The National Association of Broadcasters show in Las Vegas this week comes at a time when the cable TV industry is seeing a new threat: A rise in the number of so-called "zero TV" households.
Cord-cutting is only attractive if there's lots of quality content and it's not expensive. Both of those factors could be going away soon--or at lease be substantially diminished--according to Darren Feher, CEO of Conviva, who expects that higher fees and less content will become the norm as the online video space finds its footing.
Over-the-top (OTT) video offerings, a stagnant economy and ongoing and new competition from outside sources such as IPTV players are combining to hammer the cable industry's subscriber base, the most recent Television Intelligence Report from IHS Screen Digest found.
There are 11 million broadband households in the United States comprised of cord cutters and cord nevers who do not subscribe to pay TV services. This group, lumped together as "pay TV refugees," now makes up about 13 percent of the entire U.S. broadband household universe.
There appears to be room enough for both traditional pay TV and OTT when consumers can get the right mix of both--with a dash of social interactivity thrown in as seasoning, an Ericsson Consumer Insight Summary Report concludes. According to the report, "only 7 percent (of consumers) have canceled their TV packages since 2011."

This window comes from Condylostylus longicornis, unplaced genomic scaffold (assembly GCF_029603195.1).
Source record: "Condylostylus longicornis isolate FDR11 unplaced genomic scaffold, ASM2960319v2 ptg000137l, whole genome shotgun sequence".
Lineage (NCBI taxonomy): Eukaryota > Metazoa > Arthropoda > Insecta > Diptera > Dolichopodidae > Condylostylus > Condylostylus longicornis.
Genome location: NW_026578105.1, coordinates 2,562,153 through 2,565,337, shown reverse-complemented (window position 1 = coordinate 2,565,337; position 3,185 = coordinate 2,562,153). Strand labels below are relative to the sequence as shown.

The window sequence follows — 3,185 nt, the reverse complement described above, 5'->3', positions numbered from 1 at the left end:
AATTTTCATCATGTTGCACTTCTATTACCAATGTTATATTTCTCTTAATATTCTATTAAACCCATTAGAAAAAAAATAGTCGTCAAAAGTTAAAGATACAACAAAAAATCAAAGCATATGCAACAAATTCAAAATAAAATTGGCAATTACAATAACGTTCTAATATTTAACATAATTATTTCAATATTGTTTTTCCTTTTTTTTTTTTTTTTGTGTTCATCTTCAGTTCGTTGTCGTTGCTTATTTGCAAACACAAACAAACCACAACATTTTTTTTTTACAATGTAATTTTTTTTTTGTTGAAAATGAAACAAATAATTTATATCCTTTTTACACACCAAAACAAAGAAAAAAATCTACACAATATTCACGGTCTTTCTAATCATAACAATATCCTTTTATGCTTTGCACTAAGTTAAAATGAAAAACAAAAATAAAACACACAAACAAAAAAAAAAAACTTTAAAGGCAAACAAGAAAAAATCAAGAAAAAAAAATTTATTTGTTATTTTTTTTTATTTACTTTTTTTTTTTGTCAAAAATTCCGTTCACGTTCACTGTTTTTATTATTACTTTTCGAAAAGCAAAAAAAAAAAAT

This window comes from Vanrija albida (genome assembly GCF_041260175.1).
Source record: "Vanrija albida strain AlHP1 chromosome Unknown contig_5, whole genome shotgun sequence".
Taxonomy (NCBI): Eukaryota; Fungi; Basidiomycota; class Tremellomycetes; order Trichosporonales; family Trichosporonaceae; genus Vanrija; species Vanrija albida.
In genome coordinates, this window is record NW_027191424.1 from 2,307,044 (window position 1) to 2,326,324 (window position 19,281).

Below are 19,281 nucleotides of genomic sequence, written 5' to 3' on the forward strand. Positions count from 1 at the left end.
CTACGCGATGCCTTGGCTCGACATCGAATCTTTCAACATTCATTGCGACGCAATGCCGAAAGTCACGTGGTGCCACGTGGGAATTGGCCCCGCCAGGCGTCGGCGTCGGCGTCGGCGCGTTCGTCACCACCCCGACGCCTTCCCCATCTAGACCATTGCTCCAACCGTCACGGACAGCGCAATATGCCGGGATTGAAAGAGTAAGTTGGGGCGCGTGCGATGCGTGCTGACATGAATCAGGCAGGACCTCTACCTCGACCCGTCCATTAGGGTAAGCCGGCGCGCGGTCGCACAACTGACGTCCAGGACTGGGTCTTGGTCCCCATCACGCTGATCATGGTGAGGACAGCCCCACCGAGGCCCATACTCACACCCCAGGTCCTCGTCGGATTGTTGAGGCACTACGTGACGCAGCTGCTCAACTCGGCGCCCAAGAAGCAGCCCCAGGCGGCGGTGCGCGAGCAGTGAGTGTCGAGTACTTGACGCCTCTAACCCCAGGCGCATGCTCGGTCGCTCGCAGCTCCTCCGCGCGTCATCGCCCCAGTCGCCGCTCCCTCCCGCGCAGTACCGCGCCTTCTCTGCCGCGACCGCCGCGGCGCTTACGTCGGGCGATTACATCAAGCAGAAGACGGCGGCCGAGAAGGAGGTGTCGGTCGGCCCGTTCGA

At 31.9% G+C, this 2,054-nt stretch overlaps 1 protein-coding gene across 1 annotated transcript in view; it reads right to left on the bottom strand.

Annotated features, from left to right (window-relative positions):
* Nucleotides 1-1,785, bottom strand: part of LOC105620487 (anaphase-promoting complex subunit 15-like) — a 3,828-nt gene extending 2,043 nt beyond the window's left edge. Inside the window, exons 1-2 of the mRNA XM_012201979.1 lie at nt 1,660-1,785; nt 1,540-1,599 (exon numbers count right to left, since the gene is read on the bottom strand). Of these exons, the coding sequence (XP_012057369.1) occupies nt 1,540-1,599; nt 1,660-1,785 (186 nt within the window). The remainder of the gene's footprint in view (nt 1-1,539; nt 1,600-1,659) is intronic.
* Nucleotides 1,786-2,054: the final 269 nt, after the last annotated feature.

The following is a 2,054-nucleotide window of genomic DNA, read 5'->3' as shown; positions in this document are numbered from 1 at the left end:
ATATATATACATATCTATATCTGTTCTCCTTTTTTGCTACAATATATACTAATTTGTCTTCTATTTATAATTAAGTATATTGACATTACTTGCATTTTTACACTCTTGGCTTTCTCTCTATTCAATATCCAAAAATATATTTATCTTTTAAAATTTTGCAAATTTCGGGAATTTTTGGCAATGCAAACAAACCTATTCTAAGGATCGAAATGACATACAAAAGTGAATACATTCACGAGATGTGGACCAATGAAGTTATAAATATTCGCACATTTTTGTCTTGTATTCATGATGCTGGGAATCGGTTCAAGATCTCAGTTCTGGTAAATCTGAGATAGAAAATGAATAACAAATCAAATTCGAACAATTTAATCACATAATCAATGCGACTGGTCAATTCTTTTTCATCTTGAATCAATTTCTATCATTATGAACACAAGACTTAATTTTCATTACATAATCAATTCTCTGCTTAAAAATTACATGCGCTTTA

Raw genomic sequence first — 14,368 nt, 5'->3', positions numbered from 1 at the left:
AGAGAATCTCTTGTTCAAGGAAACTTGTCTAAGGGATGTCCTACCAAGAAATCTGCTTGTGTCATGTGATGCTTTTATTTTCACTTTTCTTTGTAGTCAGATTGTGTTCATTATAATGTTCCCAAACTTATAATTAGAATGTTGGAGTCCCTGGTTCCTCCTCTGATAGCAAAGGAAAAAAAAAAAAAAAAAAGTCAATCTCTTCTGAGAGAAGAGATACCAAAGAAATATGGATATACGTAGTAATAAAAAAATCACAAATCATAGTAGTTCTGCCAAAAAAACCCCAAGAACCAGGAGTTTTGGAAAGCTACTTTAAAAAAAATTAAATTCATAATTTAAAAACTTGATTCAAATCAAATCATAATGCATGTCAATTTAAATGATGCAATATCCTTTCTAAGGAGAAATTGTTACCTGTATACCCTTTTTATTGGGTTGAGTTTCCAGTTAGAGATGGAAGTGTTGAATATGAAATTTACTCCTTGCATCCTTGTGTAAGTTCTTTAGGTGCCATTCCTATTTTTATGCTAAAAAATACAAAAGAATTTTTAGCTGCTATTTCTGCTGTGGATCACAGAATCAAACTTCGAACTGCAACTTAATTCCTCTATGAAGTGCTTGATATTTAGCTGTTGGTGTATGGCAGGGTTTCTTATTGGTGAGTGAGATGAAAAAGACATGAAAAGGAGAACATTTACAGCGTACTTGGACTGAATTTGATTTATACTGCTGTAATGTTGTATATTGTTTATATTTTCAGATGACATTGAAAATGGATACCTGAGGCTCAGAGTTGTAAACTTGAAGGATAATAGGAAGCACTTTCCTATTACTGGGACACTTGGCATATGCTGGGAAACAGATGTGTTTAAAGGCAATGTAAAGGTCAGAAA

The evidence is mounting that even though cable TV customers are not cutting the cord en masse, they are cutting back. New research from Altman Vilandrie & Co. presented at OTTCon in Santa Clara,
Aereo plans to launch a technology platform on March 14 which will allow New York City residents to watch and record programming from 20 broadcast networks on PCs, tablets and mobile phones,
The number of homes that rely on broadcast TV and broadband Internet connections for home entertainment jumped by nearly 1 million, or 22.8 percent, from the third quarter of 2010 to the third
While Netflix ( Nasdaq: NFLX ) CEO Reed Hastings said he expects to sign 1.7 million new streaming video subscribers during the first quarter, he insisted Tuesday that the company isn't interested in
About 9 percent of U.S. cable and satellite TV subscribers have cancelled their pay TV subscriptions, and about 11 percent of consumers are thinking about cutting the cord on pay TV, Deloitte reports